A Catholic Monthly Magazine

September in Stained Glass

By Glen McCullough


Following the Gospel readings each day in September, especially during the first few days, reveals a busy Jesus. On the 1st he healed Peter’s mother-in-law. On the 2nd he was forced by the press of the enthusiastic crowd to step into Peter’s boat and preach from there. That scene is shown beautifully in this window [1] from Sacred Heart church, Mosman, Sydney.

He then rewarded the fishermen with a huge catch of fish, shown in this window [2] from 1st Presbyterian Church, Invercargill. Jesus then invited Peter to become a fisher of men and follow him.


The whole incident gives much food for thought. Can we crowd Jesus? Do we bombard Him with requests for action? He rewarded Peter for the use of his boat by giving them a huge catch of fish, without being asked, because Jesus knew that they needed it. Surely Jesus knows what we need and will provide it?

On the 4th, the Pharisees took Jesus to task because He was feeding his disciples corn in the cornfield on the Sabbath. This window [3] from St Paul’s Cathedral, Dunedin, shows clearly the malevolence of the crowd.

Jesus healed a deaf man on the 5th, then on the 13th, we have the Roman centurion asking Jesus to heal his son. More importantly, he told Jesus that he didn’t need to visit his ill son to cure him – all he had to do was say the word and it would be done.The scene is shown in this window [4] from St Mary Abbots church, Kensington, London. The centurion was a man in authority, and he recognised that Jesus also had authority, and his faith was rewarded by his son being healed at that moment. Have you that sort of faith?




On the 15th we remember Our Lady of Sorrows. The Gospel reading records Our Lady being at the foot of the Cross, and points to her greatest sorrow. But the account also has Jesus telling John that he should look after Our Lady as his mother, which has a significance far beyond simply pointing to her sorrow. The window over the page [5] from St Barnabas, Fendalton, Christchurch, shows John doing as Christ commanded, and taking Our Lady into his home. Have you a place for Mary in your home and, more importantly, in your heart?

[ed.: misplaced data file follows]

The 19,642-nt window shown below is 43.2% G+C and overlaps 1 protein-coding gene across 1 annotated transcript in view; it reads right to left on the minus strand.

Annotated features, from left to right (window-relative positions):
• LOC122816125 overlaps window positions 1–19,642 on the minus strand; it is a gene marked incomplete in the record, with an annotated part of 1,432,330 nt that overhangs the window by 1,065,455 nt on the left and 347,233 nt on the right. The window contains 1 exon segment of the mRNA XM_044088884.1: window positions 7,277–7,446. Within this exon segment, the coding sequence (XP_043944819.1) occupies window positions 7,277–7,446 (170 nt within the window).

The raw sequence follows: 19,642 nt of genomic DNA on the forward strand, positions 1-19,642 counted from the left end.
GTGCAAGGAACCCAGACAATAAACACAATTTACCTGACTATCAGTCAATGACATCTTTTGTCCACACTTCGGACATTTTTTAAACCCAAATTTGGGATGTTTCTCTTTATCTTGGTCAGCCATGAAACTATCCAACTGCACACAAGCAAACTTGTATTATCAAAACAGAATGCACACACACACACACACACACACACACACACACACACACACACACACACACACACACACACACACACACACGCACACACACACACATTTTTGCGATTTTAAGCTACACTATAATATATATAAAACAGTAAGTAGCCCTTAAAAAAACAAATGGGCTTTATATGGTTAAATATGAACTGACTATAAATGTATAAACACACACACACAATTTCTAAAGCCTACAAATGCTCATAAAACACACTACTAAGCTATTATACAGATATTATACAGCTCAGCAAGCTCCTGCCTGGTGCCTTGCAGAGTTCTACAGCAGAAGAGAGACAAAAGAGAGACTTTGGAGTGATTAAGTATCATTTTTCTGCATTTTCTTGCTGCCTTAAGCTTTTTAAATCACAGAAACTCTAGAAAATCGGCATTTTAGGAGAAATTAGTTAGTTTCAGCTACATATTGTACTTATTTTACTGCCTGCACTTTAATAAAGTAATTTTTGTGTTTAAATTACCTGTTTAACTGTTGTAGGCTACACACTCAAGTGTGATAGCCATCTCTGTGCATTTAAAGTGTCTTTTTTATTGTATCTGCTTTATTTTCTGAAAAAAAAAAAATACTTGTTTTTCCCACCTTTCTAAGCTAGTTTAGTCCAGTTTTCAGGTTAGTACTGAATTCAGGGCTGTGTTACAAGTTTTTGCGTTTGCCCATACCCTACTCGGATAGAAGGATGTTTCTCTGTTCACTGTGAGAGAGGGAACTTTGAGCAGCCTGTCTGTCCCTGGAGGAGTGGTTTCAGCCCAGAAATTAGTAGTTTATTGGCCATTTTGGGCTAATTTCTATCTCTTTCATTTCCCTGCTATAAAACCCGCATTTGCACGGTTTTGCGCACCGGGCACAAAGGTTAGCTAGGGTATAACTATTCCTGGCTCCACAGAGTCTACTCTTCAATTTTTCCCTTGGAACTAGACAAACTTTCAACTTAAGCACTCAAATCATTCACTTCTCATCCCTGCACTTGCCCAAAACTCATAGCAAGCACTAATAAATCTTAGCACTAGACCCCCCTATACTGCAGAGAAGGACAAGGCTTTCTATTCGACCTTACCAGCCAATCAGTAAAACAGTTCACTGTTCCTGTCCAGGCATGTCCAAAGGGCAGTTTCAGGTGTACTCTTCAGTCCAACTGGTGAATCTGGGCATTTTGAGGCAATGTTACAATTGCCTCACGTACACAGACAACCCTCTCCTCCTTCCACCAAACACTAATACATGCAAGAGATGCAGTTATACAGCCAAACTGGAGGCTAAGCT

The following day, the 16th, we see Luke’s account of the woman with a bad reputation washing Jesus’ feet with her hair and anointing them with perfume. Jesus contrasted the arrogance of Simon the Pharisee, who had invited Jesus into his house but had neither washed his feet or anointed him with oil, with the attitude of the woman, who had wept over her sinfulness. He forgave the woman her sins. This rather dark window below [6] from St Stephen’s Uniting Church in the Sydney CBD nevertheless shows the scene beautifully. It raises the question - Have you ever wept over your sinfulness?

There is a record in the other three  Gospels of a woman anointing Jesus with oil. This account is quite different – Martha is serving the disciples and her sister Mary is anointing Jesus. The complaint is that it is a waste of very expensive perfume, which Jesus refutes by pointing out that she was preparing him for burial. 

The Gospel on the 18th features the Parable of the Sower, which should be familiar to all of us. This window [7] in St John’s Cathedral, Parramatta, NSW has all the elements – stony ground, good soil, thorns, birds pecking the seeds.

On the 19th and 27th Jesus tells us to come to Him like little children. I take that to mean we need to have humility in our faith, that we should approach Jesus with openness and simplicity. How do you see it? I think this window [8] from the Cathedral of Our Lady Assumed into Heaven and St Nicholas, Galway, Ireland, (photo by my sister Sharon) expresses the theme beautifully.



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